He declared that China would donate US$50 million more to the UN's Covid-19 Global Humanitarian Response Plan, and would set up the third phase of the China-United Nations Food and Agriculture Organization South-South Cooperation Trust Fund with another US$50 million.

China will also extend its UN Peace and Development Fund for five years after its expiration in 2025, as well as establish a UN Global Geographic Information Knowledge and Innovation Centre and an International Research Centre for Sustainable Development Big Data.

Trump was also scheduled to speak at the Monday event but was a no-show. Instead, the US acting deputy permanent UN representative, Ambassador Cherith Norman Chalet, spoke, accusing the UN of being resistant to meaningful reform, lacking transparency and being vulnerable to “the agenda of autocratic regimes and dictatorships”.

“For the Trump administration, this anniversary is an important moment to mark the many successes of the United Nations, but to do so with clear eyes and a renewed determination to see this important body serve its intended purpose,” she said.

Amid fears of a new cold war brought on the China-US rivalry, Beijing has sought to expand its global influence while the Trump administration has sparred with multilateral institutions.

This has accelerated in recent months as differences over the coronavirus pandemic, trade, technology, as well as Beijing’s actions in Taiwan, Hong Kong, Xinjiang and the South China Sea have grown.

Pang Zhongying, director of the Centre for the Study of Global Governance at Renmin University in Beijing, said he expected Trump to be even tougher on China as part of his presidential re-election bid.

“This year, he has sufficient bullets to focus his fire on China, including from the pandemic,” Pang said. “It will be a more combative speech from him as he continues to attack [presidential contender Joe] Biden and the globalists.

“He will likely justify the WHO withdrawal and concerns about these multilateral institutions as being too good to China, or even claiming that China controls them.”

But Pang said the US relationship with the United Nations was complex, and Washington’s links to the UN and the international order it symbolised remained strong, if under attack.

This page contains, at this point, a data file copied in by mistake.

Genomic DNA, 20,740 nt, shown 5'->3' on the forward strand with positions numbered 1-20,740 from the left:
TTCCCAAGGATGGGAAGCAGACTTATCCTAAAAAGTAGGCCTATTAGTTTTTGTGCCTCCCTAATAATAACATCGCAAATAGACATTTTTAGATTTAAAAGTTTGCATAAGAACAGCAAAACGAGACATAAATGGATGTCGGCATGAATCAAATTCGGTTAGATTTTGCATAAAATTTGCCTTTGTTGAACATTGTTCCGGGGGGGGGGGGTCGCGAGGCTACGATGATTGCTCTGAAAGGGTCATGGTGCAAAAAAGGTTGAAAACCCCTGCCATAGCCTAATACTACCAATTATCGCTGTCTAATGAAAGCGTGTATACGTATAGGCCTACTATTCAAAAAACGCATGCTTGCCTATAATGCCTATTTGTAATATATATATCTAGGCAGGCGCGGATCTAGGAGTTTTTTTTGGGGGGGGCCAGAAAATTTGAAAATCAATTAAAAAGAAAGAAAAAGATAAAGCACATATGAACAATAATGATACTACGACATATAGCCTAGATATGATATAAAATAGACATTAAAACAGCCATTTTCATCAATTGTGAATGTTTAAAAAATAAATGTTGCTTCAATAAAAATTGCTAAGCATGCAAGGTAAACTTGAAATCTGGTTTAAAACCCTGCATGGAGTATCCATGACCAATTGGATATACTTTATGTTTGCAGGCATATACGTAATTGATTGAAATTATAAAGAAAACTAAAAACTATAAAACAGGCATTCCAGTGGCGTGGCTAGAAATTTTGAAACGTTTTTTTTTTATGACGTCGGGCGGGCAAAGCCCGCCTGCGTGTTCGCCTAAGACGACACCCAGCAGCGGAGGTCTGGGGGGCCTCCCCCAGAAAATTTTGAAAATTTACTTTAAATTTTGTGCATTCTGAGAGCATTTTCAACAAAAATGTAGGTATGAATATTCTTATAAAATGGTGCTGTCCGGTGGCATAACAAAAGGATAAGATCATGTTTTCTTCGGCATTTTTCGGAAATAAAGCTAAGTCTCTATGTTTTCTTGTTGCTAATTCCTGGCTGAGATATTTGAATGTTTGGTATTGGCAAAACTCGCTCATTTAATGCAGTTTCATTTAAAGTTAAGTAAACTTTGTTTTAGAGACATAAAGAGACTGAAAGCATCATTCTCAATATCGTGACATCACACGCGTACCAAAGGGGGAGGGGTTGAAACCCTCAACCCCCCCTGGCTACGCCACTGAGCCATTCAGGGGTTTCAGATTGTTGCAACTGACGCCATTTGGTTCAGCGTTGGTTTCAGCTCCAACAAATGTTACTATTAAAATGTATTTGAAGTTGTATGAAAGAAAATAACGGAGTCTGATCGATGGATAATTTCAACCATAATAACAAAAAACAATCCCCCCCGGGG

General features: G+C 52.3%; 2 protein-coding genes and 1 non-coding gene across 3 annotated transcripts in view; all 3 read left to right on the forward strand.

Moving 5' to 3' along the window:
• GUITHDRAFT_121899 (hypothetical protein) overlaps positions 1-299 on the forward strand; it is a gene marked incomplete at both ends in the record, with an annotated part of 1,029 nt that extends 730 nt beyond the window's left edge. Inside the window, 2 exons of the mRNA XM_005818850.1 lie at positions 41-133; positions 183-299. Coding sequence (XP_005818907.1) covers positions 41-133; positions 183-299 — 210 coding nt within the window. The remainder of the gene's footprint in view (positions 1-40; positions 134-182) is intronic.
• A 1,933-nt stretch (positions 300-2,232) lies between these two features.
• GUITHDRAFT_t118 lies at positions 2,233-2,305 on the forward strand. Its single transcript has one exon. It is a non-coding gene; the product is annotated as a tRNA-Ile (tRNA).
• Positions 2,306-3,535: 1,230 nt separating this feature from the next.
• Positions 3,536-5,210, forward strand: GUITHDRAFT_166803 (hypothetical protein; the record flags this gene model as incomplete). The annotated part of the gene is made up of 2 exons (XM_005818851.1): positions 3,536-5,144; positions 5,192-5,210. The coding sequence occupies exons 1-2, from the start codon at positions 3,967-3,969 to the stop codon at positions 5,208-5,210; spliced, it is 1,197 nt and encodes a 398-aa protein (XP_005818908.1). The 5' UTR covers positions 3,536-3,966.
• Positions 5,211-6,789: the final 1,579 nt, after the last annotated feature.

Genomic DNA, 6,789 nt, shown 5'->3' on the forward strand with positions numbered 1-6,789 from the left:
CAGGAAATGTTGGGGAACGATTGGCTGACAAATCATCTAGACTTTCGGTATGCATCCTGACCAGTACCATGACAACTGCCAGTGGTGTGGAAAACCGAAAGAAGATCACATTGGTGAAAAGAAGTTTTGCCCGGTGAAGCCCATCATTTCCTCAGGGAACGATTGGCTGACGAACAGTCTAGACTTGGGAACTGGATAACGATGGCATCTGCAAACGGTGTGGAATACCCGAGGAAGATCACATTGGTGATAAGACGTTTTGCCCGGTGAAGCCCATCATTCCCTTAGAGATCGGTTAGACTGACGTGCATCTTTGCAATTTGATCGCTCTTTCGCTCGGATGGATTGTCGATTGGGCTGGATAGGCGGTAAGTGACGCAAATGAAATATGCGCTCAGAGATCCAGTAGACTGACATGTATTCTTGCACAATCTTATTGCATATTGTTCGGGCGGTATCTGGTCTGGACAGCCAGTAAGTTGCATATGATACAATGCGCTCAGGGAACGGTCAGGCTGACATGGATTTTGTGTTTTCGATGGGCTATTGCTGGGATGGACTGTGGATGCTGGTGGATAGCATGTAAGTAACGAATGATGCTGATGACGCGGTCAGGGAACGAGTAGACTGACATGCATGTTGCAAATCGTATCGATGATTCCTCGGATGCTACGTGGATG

“If Trump and Xi exchange fire in their speeches, we may see a contrast between them that is too great,” he said. “But even if gunpowder is thick in the air, if they can still find some common ground between them. Even with all the tensions, we can breathe a little relief.”

At last year’s UN General Assembly, Trump took aim at China for failing to liberalise its economy and uphold democratic freedoms in Hong Kong. He also spoke at length about the need to defend national interests and sovereignty.

“The future does not belong to globalists,” Trump said. “The future belongs to patriots.”

In contrast, China’s top diplomat, Wang Yi, last year stressed the need to ward against unilateralism and protectionism, insisting that the permanent members of the UN Security Council – including China and the US – needed to “lead by example” to maintain the international system.

“The international order needs to go by laws and rules, and acts in violation of international norms can only plunge the world into chaos,” he said.

Sarah Zheng joined the Post as a reporter in 2016. She graduated from Tufts University with a degree in international relations and film and media studies. She reports on China's foreign policy.

Jacob Fromer has reported from Beijing and Washington. He has a master’s degree from the Fletcher School of Law and Diplomacy.

Phoebe Zhang is a society reporter with the Post. She has a master's degree in journalism. es un sitio web oficial del Gobierno Argentino